California has always been a king of innovation – from the earliest ventures in filmmaking to today’s Silicon Valley technologies. So it’s not surprising that California has been at the vanguard of cybersecurity, being the first state to enact a breach data notification law in 2003.
Laws don’t stop cybercriminals, though – and California has seen a sharp rise in breaches the last 4 years, according to The California Data Breach Report. Consider these chilling realities:
• There were 657 data breaches involving more than 500 records from 2012-2015 – impacting a total of more than 49 million records of Californians.
• In 2012, 2.6 million records were impacted; by 2015, that number rose to 24 million.
• Nearly 3 out of 5 California residents were victims of a data breach last year.
According to the report, every industry is affected: schools, hospitals, restaurants, retailers, banks, hotels, government agencies and more. Any of them can suffer severe consequences, such as brand damage, class action lawsuits, lost business and regulatory fines. Their users and consumers see their social security numbers, payment card data, medical information, driver’s license numbers and other personal data fall into criminal hands; according to Javelin Strategy & Research, 67 percent of 2014 breach victims in the U.S. were also victims of fraud.
It’s clear that organizations aren’t fulfilling their obligations to protect their customers. Most of the breaches in California were due to security failures – and most systems were compromised more than a year after the solution to patch the vulnerability was available. These breaches could have been prevented and they weren’t.
Let’s break down the threats in play. Anyone who follows the cybercrime landscape won’t be surprised to hear that malware and hacking dominate the reported attacks, driving 54 percent of breaches and impacting 90 percent of the records involved. This type of breach has also increased by 22 percent between 2012 and 2015. The six breaches of more than one million records? All malware and hacking.
Physical breaches, such as data loss from stolen devices, and breaches caused by error (like misdelivery of email) were still a factor in the report, but came in at a distant second and third.
Stopping the Mayhem with Multi-Factor Authentication
From the report, 2 truths are clear:
• Organizations need to step up their security game and protect their consumers and the data they collect from them every day. That means sharpening their security skills and controls and implementing the right technologies.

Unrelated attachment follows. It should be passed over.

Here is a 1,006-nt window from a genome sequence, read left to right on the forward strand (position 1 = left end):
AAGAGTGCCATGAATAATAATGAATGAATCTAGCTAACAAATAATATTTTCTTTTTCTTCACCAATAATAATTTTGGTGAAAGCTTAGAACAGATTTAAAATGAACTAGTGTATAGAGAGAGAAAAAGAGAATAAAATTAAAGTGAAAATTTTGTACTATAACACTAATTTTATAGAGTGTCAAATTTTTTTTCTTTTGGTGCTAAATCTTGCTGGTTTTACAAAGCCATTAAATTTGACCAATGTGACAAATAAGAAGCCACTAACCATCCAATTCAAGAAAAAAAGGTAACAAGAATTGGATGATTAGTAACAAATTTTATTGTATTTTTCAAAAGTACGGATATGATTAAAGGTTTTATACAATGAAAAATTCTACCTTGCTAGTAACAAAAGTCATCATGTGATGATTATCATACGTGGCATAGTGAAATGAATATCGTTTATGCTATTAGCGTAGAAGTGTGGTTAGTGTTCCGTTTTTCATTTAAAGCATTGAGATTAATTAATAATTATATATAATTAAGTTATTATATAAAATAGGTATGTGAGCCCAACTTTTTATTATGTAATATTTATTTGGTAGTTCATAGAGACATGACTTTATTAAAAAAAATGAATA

• Passwords and usernames are not working as adequate security measures. Additional measures are needed – which brings us to the report’s recommendations, specifically for multi-factor authentication.
According to the report, “Organizations should make multi-factor authentication available on consumer-facing online accounts that contain sensitive personal information. This stronger procedure would provide greater protection than just the username-and- password combination for personal accounts such as online shopping accounts, health care websites and patient portals, and web-based email accounts.”
Multi-factor authentication works because it offers greater protection than just the username-and- password combination. Passwords aren’t always as unique, complex and concealed as they should be – and people don’t change them as often they should. Multi-factor authentication solves those shortcomings by adding additional layers that effectively thwart attacks.
Usually these factors take the form of:
• “something you know,” such as a password
• “something you have,” such as a token or a one-time code sent to a phone
• “something you are,” such as a fingerprint or typing pattern.
Criminals might be able to steal a phone or hack a password but they can rarely satisfy all of the requirements to get past multi-factor authentication.
SecureAuth Satisfies Security Recommendations
Many businesses still think of multi-factor authentication as a burden – a layer of security that comes at the expense of the user experience. But that’s yesterday’s technology. SecureAuth IdP layers two-factor and adaptive authentication to protect data in a way that’s convenient for users. By removing friction from the authentication process, SecureAuth IdP technology works with the user rather than disrupting their work flow. It also supports over 20 two-factor authentication methods, including SMS, telephony and e-mail OTPs, push notification, OATH tokens, social network IDs, device fingerprints, and of course traditional smartcards and tokens.
The result: a secure, flexible, access solution that stops hackers in their tracks – even when they have valid passwords.
It’s worth noting that SecureAuth solutions meet almost half of the 20 controls in the Center for Internet Security’s Critical Security Controls – another recommendation in the report. These 20 controls represent the minimum level of security for any organization that handles personal or sensitive data, such as:
• Secure Configurations for Hardware and Software on Mobile Devices, Laptops, Workstations, and Servers
• Controlled Use of Administrative Privileges
• Maintenance, Monitoring, and Analysis of Audit Logs
• Email and Web Browser Protections
• Boundary Defense
• Data Protection
• Controlled Access Based on the Need to Know
• Application Software Security
SecureAuth and our partners can help with all of the above. Controlled use of administrative privileges? Check. Email protections? Check. Data protection? Controlled access based on need to know? Application security? Check, check, check.
Laws don’t stop cyberattacks. Technologies do. The rise in California cybercrime proves that businesses can’t wait any longer to adopt solutions that will keep their reputations, their data and their customers safe. Check out how SecureAuth IdP can deliver the advanced security solutions that are needed now more than ever.